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Monthly Archives: October 2011

Who’s the Poop?

PopeChairYou know – the older I get, the more I realize that I am not any different from my kids. Quite a few years ago, our whole family piled into our van and headed to Michigan for my sister Rachel’s wedding. It was a long trip, about 9 hours, with 7 of us in one vehicle so we passed a lot of the time by listening to the radio and talking. If you can remember that far back, this was same the weekend that that Pope John Paul II died, which meant that we couldn’t listen to the radio without hearing news about his death. There were news reports, continuous updates, talk-show segments, etc. It seemed that everything we listened to was about the pope. After many hours of pope reports, pope news, pope updates, and pope facts – it became a bit of a running joke for one of us to turn to another and sarcastically ask, “Hey, did you hear that the pope died?” Through all of this, our two kids, Marilyn and Sam, were mostly reading books and playing games so they were only paying attention to the rest of us intermittently.

As we headed towards Canada that weekend on our way home from Michigan, an inquisitive little voice came from the back seat… it was Sam, who was seven years old at the time. Quite sincerely, he asked, “Who’s the poop?” Once we got through a bit of a chuckle, we explained that the pope was the head of the Catholic church and many people consider him to be a very important person which is why there were so many reports about him. Sam listened intently and when he was satisfied that he had a firm grasp of the situation he went back to whatever he had been doing. During our conversation, Marilyn had been listening to music on her headphones and she had not heard our conversation with Sam, so she asked the same question a little bit later, “Who’s the pope?” Sam, eager to use his newfound knowledge, proudly proclaimed to his sister, “Don’t you know? The pope is the head of the Cataract Church.”

This story serves as a reminder to me that whenever I am sure that I have things figured out – when I am certain that I know exactly what is going on, I just might be very wrong. I need to be very careful to keep my eyes open and to always be prepared to learn something new. The more that I study things, particularly the Bible, the more I realize how inexperienced and ignorant I truly am. Quite often, I learn the most about that which I thought there was nothing left to learn about.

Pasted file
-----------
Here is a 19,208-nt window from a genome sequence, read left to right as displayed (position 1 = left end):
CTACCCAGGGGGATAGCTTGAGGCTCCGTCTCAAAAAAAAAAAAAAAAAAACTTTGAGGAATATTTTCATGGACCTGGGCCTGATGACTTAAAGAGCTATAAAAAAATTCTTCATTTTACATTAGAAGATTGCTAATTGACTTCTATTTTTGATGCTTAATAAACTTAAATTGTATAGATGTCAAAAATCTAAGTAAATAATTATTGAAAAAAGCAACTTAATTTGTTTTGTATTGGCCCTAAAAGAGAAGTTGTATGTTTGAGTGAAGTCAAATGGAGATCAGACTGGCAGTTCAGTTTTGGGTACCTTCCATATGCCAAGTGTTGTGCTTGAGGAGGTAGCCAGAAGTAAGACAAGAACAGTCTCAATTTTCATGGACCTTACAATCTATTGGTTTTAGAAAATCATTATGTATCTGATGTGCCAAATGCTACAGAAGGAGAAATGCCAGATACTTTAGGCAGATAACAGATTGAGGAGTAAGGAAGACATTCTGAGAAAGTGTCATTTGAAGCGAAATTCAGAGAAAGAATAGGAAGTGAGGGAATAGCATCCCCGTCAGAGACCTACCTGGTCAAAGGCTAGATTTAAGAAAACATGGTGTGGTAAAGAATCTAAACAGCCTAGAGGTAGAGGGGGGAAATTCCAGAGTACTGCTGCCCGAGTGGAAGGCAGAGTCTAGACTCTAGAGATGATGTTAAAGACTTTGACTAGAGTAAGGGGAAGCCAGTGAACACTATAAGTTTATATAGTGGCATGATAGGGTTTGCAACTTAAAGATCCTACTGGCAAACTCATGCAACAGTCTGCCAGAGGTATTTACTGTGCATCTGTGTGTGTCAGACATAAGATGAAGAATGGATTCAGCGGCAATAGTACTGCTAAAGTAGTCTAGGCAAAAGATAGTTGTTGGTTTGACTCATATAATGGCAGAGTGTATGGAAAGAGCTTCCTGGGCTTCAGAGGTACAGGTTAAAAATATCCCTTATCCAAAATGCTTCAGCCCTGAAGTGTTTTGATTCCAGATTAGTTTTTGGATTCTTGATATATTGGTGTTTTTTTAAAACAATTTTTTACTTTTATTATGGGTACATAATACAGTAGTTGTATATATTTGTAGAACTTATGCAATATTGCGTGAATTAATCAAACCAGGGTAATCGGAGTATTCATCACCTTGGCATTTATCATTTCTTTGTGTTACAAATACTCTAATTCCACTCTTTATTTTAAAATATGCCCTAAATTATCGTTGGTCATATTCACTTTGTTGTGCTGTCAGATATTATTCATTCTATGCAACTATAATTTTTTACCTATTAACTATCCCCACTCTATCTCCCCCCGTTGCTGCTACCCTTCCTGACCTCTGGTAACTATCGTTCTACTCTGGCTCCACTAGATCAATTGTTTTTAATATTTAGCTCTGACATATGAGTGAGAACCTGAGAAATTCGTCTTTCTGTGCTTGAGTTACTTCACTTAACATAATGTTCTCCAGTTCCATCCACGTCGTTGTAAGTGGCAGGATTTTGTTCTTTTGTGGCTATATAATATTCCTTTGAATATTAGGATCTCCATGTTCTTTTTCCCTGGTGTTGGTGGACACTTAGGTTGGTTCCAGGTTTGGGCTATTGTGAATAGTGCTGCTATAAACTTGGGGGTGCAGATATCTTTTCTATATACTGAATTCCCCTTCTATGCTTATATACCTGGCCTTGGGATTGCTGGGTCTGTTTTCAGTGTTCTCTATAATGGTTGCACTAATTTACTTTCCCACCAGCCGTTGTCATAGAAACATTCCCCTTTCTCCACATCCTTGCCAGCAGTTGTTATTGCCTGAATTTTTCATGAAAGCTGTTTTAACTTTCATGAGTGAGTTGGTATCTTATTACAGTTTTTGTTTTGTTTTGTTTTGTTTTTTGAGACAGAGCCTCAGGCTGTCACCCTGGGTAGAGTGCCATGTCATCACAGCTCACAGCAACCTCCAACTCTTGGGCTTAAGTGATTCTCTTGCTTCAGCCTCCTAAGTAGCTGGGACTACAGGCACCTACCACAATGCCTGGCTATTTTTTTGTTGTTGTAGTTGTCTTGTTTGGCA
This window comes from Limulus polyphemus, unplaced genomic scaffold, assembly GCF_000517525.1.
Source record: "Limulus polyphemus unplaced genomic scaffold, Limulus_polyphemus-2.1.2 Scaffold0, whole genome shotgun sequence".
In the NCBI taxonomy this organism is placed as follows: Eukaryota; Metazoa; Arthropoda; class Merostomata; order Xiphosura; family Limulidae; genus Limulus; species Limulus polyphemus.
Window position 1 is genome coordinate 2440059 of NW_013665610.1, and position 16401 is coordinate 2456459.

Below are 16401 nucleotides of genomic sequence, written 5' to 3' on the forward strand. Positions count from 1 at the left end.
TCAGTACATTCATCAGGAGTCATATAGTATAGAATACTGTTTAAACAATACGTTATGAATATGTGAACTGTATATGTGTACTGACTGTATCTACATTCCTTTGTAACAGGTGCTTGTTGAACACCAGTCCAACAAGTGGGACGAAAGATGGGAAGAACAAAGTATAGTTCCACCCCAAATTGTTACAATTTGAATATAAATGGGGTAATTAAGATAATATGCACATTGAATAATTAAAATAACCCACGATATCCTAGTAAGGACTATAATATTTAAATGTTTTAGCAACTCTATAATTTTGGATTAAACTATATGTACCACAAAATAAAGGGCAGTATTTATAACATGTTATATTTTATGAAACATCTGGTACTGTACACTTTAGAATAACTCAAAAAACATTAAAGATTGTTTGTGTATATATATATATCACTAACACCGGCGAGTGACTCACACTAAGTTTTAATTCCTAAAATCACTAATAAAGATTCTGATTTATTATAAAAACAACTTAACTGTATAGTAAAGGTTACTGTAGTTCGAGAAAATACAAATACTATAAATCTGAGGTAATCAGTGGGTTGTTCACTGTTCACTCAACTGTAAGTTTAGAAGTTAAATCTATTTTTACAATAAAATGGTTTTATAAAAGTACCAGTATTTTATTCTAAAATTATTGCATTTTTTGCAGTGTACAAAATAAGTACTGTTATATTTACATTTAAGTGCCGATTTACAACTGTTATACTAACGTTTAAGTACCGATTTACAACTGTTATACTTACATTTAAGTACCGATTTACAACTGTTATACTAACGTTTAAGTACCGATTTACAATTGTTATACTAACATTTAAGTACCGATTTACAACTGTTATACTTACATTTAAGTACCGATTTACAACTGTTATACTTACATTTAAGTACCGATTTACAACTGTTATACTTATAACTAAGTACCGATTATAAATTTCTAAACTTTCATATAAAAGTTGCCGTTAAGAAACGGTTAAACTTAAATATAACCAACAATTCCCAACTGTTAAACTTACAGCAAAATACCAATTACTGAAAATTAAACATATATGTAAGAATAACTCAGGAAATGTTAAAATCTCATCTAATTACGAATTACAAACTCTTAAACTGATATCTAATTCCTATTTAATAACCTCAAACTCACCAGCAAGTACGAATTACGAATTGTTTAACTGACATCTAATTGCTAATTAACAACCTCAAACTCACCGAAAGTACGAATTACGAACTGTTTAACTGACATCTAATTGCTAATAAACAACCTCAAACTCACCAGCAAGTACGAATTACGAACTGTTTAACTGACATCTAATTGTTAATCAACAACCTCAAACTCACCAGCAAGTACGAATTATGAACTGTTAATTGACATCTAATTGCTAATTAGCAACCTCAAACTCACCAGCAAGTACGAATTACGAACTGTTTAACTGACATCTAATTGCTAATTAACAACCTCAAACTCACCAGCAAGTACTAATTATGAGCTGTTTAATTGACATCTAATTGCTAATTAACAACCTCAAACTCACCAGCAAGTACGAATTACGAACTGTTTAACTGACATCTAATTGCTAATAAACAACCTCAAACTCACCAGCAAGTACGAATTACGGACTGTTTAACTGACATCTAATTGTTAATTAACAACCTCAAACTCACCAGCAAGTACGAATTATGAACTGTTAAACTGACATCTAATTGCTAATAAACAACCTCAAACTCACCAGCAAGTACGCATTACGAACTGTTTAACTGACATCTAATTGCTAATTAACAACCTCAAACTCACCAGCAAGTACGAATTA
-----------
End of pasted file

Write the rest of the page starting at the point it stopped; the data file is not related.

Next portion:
Be not wise in your own eyes;
fear the LORD, and turn away from evil.
– Proverbs 3:7

By insolence comes nothing but strife,
but with those who take advice is wisdom.
– Proverbs 13:10

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Posted by on October 26, 2011 in Christianity, Personal

 

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Violent Pottery

Throwing on the WheelHave you ever had an occasion where you have heard or read something that, although you may have heard it a thousand times previously, suddenly strikes you as new and different with meaning that you had never before noticed? A few weeks ago, as I was listening to the sermon, the pastor mentioned the verse about the potter and the clay. I found it very familiar and I am sure that it is familiar to all of you as well. The verse from Isaiah reads as follows:

But now, O LORD, you are our Father;
we are the clay, and you are our potter;
we are all the work of your hand.
Isaiah 64:8

While I had heard and read that verse hundreds of times, something new struck me that day. I had always formed a picture in my mind of God as a potter merely shaping the clay and forming it into what he wanted it to be so that it would be desirable and useful. That in itself is an awesome thing and an important aspect of being a potter, but as I thought back to my days in high school and college art classes, I came to the realization that there is much more to the analogy. In those days, when I was in school, one of my favorite activities was working with clay. I loved throwing on the wheel and the first thing I was taught, before even attempting to make a ceramic vessel, was how to prepare the clay for use.

Before the clay can be shaped, or even placed on the wheel, it must be prepared. The act of preparing clay is a fairly violent process and involves kneading it, smashing it, folding it, pulling it apart, and throwing it against a hard surface. I know that if I was a piece of clay, I wouldn’t be too happy about being treated in such an apparently brutal manner. The reason for being so rough on the clay is that it contains many small air bubbles and imperfections that must be forced out. Every forceful and intense action, to which the potter subjects the clay, is designed to prepare the clay for the fire that will harden it into a useful object. If the potter did not beat, smash, and throw the clay, its imperfections would cause it to explode and break in the kiln when it was fired. The time and effort spent lovingly crafting and shaping the clay into a beautiful vase or even a simply, utilitarian bowl would be completely wasted if that clay wasn’t properly prepared before being tested in the fire of the kiln.

I find it comforting to know that God is our potter and He is a master. It may not be pleasant and we may not always understand it, although we can be sure that not only will He shape us beautifully, but that He will prepare us properly for our time in the kiln.

 
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Posted by on October 12, 2011 in Christianity, Personal

 

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